Student makes supportive suggestions for

improving the essay

1 pts: Full marks

0 pts: No marks

1 pts

 

 

Illustration/Example Final Draft

For this assignment, review the feedback posted from your writing community in the prior assignment: Illustration/Example Essay – Writing Community Review.  Work your way through the revising and proofreading stages of your writing process, and submit your final version of the essay.

Directions:

1. Review the grading rubric as listed on this page.

2. Review the feedback posted on your Google Doc from the Illustration/Example Essay – Writing Community Review.  

3. Work through the revise stage of the writing process.

4. Work through the proofread stage of the writing process.

5. Create a final version of your Illustration/Example Essay according to the following formatting guidelines*:

  • 3-4 typed, double-spaced pages (about 600-750 words), 12 pt font size, Times New Roman;
  • MLA formatting (see the “Formatting Style for Papers” page as needed); and
  • Submitted as either a .doc, .docx, .rtf file.

*Papers submitted that do not meet these requirements will be returned to you ungraded.

6. Submit your final version of your Illustration/Example Essay as a single file upload.

Grading Rubric: Illustration/Example Essay – Final

Criteria Ratings Point Total: 100
Ideas

30 pts: The paper demonstrates outstanding idea development.

24 pts: The paper demonstrates above average idea development.

22 pts: The writer sufficiently defines the topic, even though development is still basic or general.

18 pts: The paper has an idea that needs to be developed.

0 pts: There is no coherent idea.

30 pts
Content

30 pts: The paper demonstrates outstanding evidence of supporting the main point.

24 pts: The paper demonstrates above average evidence of supporting the main point.

22 pts: The paper demonstrates sufficient support of the main point.

18 pts: The paper requires more supporting evidence of the main point.

0 pts: There is little content supporting the main idea.

30 pts
Organization

30 pts: The organization is outstanding and showcases the central theme. The presentation of information is compelling.

26 pts: The organizational structure is above average.

20 pts: The organizational structure is strong enough to move the reader through the text without too much confusion.

16 pts: The writing needs a clearer sense of direction. The internal structure is weak.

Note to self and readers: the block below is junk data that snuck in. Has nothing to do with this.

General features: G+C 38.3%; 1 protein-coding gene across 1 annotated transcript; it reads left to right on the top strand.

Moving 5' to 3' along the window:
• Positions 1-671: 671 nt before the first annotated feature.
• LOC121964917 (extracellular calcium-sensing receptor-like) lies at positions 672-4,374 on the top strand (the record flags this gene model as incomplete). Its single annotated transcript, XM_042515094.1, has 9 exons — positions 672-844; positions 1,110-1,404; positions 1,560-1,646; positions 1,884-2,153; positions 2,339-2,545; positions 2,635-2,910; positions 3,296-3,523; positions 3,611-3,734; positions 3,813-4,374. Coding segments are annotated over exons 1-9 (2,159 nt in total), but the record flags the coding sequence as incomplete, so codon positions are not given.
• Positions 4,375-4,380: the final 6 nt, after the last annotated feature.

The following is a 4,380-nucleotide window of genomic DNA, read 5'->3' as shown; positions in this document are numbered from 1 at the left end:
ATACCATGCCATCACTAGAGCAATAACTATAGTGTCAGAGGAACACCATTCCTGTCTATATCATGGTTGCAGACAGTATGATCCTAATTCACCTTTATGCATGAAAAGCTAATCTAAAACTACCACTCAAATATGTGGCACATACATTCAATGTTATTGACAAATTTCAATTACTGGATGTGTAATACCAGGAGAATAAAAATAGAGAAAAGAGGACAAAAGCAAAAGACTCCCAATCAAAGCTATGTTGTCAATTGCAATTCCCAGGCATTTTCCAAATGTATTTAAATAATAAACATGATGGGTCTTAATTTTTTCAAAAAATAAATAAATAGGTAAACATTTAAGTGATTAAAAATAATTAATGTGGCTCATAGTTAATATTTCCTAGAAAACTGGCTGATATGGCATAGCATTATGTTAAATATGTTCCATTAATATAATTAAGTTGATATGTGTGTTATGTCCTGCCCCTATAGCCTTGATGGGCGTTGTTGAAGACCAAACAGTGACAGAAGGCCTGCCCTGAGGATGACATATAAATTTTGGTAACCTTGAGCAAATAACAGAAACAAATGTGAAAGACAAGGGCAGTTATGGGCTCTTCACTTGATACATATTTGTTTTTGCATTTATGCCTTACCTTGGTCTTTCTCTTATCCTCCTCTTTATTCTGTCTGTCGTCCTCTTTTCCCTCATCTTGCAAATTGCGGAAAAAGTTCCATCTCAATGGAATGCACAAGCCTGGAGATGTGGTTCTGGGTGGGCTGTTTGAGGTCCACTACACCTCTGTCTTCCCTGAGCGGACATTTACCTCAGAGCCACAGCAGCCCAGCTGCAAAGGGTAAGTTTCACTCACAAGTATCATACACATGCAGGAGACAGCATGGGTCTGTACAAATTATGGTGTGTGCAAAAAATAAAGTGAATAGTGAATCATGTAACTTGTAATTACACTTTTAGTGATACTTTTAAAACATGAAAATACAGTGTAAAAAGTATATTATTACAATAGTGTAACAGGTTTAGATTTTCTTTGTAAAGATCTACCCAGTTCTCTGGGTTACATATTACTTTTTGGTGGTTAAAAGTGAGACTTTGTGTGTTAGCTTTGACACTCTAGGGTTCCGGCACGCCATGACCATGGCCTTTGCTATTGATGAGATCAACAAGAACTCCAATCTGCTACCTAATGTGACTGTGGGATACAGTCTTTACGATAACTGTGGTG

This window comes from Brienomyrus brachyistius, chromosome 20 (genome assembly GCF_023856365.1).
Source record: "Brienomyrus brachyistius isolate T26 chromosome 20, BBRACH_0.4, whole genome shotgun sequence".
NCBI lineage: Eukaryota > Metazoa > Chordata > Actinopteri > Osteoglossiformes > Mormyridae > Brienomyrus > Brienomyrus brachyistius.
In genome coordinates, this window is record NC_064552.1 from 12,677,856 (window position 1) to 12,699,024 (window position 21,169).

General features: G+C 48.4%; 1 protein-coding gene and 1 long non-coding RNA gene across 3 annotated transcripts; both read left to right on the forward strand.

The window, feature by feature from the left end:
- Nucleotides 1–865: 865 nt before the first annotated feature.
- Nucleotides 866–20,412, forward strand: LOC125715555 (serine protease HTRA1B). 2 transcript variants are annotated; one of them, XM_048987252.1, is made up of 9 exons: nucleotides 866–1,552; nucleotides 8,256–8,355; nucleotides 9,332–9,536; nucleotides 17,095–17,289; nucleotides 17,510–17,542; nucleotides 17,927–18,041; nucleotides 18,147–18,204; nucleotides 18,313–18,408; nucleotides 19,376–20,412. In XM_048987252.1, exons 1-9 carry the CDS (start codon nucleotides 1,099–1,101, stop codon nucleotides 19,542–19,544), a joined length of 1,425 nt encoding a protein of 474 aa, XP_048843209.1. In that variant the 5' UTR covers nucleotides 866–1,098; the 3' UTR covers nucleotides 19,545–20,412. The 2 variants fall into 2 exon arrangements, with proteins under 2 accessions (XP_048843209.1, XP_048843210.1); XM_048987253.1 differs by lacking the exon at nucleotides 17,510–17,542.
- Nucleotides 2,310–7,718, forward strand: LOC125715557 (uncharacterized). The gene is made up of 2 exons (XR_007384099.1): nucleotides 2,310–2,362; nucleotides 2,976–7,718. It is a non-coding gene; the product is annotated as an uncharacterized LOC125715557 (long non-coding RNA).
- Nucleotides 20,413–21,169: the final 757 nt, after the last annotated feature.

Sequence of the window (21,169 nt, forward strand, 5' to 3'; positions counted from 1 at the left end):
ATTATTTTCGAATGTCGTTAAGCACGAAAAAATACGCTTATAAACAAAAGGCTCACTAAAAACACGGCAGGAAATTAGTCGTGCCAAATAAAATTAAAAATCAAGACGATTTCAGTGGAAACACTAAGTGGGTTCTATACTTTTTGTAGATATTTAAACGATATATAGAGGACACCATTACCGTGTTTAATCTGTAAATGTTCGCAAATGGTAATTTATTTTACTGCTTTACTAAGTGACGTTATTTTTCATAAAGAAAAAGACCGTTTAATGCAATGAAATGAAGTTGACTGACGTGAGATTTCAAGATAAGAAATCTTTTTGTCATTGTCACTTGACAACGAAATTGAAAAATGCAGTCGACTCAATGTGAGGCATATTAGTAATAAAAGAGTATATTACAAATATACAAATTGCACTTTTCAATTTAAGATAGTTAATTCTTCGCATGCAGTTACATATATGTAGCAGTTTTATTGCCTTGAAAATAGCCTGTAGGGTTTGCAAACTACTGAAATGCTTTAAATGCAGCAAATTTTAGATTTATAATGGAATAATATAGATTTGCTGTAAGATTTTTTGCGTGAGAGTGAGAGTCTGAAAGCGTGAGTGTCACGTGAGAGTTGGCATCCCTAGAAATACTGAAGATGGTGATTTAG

0 pts: The organization is poor.

30 pts
Word Choice, Sentence Fluency, Conventions

10 pts: The writer demonstrates an outstanding word choice selection, flow and cadence, with well-built sentences and strong grasp of standard writing conventions.

6 pts: The writer demonstrates above average word choice selection, flow and cadence, with well-built sentences and strong grasp of standard writing conventions.

4 pts: The writer demonstrates sufficient selection of words. The text tends to be more mechanical and contains some errors of standard writing conventions.

2 pts: The writer demonstrates a limited vocabulary and lack of fluidity. Errors in spelling, punctuation, capitalization, usage and grammar repeatedly distract the reader and make the text difficult to read.

0 pts: No marks.

10 pts

 

 

Reflection

Now that you have completed your Illustration/Example Essay, take a few minutes to reflect on the experience and write about your process and what you learned. Write a reflection on your Illustration/Example Essay writing experience using complete sentences.

Directions:

1. Review the grading rubric as listed on this page.

2. Consider the following questions.

  • What was most the challenging aspect of creating this essay?
  • What did you learn about yourself as a writer?
  • What might you do differently the next time you write this type of essay knowing what you know now after writing this essay?

3.  Write your reflection on each question listed above, using complete sentences. Your final reflection assignment should fit the following guidelines:

  • 1-1.5 typed, double-spaced pages, 12 pt font size, Times New Roman;
  • Submitted as either a .doc, .docx, .rtf file.

4. Submit your reflections as a single file upload.

Grading Rubric: Illustration/Example Essay – Reflection

Criteria Ratings Point Total: 15

Student writes a thoughtful response to each question using complete sentences.

Assignment adheres to formatting guidelines.

For each question:

5 pts: Full marks

0 pts: No marks

15 pts

 

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Enhanced College Writing by Lumen Learning is licensed under a Creative Commons Attribution 4.0 International License, except where otherwise noted.